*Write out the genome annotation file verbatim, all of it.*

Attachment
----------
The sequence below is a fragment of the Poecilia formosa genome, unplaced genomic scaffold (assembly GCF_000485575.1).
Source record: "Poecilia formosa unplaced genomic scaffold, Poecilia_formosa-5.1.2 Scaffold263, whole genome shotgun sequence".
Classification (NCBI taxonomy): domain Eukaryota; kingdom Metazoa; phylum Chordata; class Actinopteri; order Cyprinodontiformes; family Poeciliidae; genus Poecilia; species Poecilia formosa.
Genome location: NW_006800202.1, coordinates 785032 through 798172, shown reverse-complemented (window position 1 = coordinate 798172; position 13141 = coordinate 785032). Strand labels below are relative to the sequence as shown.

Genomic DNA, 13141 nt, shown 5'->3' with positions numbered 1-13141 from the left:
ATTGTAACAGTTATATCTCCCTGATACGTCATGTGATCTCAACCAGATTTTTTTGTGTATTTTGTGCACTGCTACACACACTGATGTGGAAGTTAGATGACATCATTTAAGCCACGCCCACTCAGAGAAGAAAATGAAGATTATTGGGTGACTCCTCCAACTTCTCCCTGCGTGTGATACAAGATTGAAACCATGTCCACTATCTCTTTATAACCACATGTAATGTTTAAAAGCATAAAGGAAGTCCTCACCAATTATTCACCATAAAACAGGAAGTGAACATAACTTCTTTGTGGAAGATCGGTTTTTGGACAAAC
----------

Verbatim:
The sequence below is a fragment of the Poecilia formosa genome, unplaced genomic scaffold (assembly GCF_000485575.1).
Source record: "Poecilia formosa unplaced genomic scaffold, Poecilia_formosa-5.1.2 Scaffold263, whole genome shotgun sequence".
Classification (NCBI taxonomy): domain Eukaryota; kingdom Metazoa; phylum Chordata; class Actinopteri; order Cyprinodontiformes; family Poeciliidae; genus Poecilia; species Poecilia formosa.
Genome location: NW_006800202.1, coordinates 785032 through 798172, shown reverse-complemented (window position 1 = coordinate 798172; position 13141 = coordinate 785032). Strand labels below are relative to the sequence as shown.

Genomic DNA, 13141 nt, shown 5'->3' with positions numbered 1-13141 from the left:
ATTGTAACAGTTATATCTCCCTGATACGTCATGTGATCTCAACCAGATTTTTTTGTGTATTTTGTGCACTGCTACACACACTGATGTGGAAGTTAGATGACATCATTTAAGCCACGCCCACTCAGAGAAGAAAATGAAGATTATTGGGTGACTCCTCCAACTTCTCCCTGCGTGTGATACAAGATTGAAACCATGTCCACTATCTCTTTATAACCACATGTAATGTTTAAAAGCATAAAGGAAGTCCTCACCAATTATTCACCATAAAACAGGAAGTGAACATAACTTCTTTGTGGAAGATCGGTTTTTGGACAAAC